Depression and Suicide

Depression and Suicide

Suicide was the 10th leading cause of death in the United States in 2017, and depression or another diagnosable mental or substance use disorder was estimated to be a factor in 90 percent of these. The rate of suicide is highest in individuals 45 – 54 years old (20.2%) and 85 and older (19.4%). Young people are also at risk, with suicide being the second leading cause of death in individuals 10 to 34 years old.

If you know someone who is considering suicide,

  • Show concern and compassion by saying, “Things must really be awful for you to be feeling that way.”
  • Let them know you are there to listen.
  • Encourage them to share what they are feeling.
  • Let them know that people sometimes feel like there is no answer, but that treatment can help them to feel better.
  • Tell them you will support them to find help.
  • Ask if they have a specific suicide plan. If they do, do not leave them alone, and take away any firearms, drugs or objects they could you use to hurt themselves.
  • Take them to a doctor, mental health professional, or hospital emergency room, or call 911 or the National Suicide Prevention Lifeline at 1.800.273.8255 for help.

If you are in crisis, call the toll-free National Suicide Prevention Lifeline at 1.800.273.TALK (8255), available 24 hours a day, 7 days a week.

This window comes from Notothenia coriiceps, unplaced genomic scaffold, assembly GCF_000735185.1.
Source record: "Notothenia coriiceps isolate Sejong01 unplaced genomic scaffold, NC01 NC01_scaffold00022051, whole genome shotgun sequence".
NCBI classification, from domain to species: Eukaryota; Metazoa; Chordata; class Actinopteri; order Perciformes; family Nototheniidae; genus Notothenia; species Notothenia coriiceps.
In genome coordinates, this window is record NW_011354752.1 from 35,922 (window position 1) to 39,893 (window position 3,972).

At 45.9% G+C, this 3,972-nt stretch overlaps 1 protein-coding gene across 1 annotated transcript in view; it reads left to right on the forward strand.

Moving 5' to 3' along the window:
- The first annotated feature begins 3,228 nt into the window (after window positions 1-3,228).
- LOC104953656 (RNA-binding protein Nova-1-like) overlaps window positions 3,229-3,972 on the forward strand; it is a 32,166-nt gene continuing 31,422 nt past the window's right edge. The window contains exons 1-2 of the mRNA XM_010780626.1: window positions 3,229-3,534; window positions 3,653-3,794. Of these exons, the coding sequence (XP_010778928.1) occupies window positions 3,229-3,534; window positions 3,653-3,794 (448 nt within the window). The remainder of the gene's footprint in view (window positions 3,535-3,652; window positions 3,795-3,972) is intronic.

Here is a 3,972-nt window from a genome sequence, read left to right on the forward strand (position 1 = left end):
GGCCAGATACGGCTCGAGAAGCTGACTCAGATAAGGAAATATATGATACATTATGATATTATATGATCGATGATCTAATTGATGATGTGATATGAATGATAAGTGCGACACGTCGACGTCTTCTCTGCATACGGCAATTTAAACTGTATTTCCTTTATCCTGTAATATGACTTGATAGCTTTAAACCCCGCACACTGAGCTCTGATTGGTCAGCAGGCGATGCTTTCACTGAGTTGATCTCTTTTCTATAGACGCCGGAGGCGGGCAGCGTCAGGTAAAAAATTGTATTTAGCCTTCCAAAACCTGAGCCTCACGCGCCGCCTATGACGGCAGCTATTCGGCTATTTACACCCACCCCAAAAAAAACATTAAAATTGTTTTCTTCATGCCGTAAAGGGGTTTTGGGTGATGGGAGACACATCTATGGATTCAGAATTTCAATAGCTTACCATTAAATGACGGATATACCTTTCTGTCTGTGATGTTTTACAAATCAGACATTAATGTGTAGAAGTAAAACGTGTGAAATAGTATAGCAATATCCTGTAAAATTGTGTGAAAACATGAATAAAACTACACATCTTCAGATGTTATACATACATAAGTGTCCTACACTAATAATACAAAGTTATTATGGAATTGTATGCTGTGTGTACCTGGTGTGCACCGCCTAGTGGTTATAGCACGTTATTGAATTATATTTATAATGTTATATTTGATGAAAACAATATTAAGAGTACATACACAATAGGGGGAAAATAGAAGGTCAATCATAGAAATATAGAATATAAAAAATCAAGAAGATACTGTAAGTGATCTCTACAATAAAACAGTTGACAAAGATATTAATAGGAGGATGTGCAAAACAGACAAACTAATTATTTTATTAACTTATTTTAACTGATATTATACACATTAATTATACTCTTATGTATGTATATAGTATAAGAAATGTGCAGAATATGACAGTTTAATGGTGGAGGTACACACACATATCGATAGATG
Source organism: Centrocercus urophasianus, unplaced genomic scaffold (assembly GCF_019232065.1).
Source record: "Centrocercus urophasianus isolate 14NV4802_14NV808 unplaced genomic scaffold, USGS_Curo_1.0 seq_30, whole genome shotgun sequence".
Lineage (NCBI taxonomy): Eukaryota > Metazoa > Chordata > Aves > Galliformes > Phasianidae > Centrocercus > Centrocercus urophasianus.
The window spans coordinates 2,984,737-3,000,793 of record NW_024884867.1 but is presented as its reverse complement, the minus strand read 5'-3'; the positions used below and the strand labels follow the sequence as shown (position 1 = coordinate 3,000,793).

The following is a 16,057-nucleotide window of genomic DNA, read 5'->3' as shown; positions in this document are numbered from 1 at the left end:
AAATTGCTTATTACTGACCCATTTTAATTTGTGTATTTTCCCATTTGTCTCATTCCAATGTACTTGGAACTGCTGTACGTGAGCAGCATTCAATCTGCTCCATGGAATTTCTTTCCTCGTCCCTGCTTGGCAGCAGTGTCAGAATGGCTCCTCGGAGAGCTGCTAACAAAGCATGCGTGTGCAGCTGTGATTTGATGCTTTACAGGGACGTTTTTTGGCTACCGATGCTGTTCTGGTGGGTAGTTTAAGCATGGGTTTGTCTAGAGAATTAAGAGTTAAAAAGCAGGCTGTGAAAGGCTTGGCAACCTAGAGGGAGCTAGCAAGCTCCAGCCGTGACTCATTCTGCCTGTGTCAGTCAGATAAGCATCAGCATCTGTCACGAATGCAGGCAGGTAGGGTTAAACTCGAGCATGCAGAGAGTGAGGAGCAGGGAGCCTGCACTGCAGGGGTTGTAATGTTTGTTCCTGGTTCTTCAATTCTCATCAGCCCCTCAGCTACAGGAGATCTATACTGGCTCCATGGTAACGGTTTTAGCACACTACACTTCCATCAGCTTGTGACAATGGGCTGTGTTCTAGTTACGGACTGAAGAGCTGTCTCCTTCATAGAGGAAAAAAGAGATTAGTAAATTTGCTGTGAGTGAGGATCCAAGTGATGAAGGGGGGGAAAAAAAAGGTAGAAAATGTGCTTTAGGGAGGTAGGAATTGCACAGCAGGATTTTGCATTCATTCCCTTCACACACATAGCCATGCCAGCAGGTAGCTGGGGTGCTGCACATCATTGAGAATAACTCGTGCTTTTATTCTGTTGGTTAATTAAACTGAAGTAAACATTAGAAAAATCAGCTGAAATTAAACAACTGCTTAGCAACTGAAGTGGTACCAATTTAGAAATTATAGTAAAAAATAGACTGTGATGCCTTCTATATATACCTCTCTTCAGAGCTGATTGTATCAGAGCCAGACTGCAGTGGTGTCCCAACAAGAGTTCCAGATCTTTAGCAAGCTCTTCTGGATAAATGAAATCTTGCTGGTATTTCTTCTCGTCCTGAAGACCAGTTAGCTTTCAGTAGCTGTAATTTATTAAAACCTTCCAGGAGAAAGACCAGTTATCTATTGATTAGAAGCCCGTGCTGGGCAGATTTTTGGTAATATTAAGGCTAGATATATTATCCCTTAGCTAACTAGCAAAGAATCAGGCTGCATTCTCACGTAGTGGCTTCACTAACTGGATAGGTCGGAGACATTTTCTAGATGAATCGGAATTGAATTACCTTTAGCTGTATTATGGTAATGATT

Suicide is often preventable. Knowing the warning signs and who is at risk can help reduce the suicide rate.

Suicide Warning Signs

People who die by suicide exhibit one or more warning signs, either through what they say or what they do. The more warning signs, the greater the risk.

  • Talks about wanting to die or committing suicide
  • Seems preoccupied with death and dying
  • Looking for a way to end his or her life, such as searching online or buying a gun
  • Prepared for death by writing a will and making final arrangements
  • Talks about feeling hopeless, having no reason to live, feeling trapped, being in unbearable pain, or being a burden on others
  • Increases use of alcohol or drugs
  • Sleeps too little or too much
  • Acts recklessly
  • Withdraws from activities
  • Isolates from family and friends
  • Visits or calls people to say goodbye
  • Gives away prized possessions

 

Learn more about suicide prevention.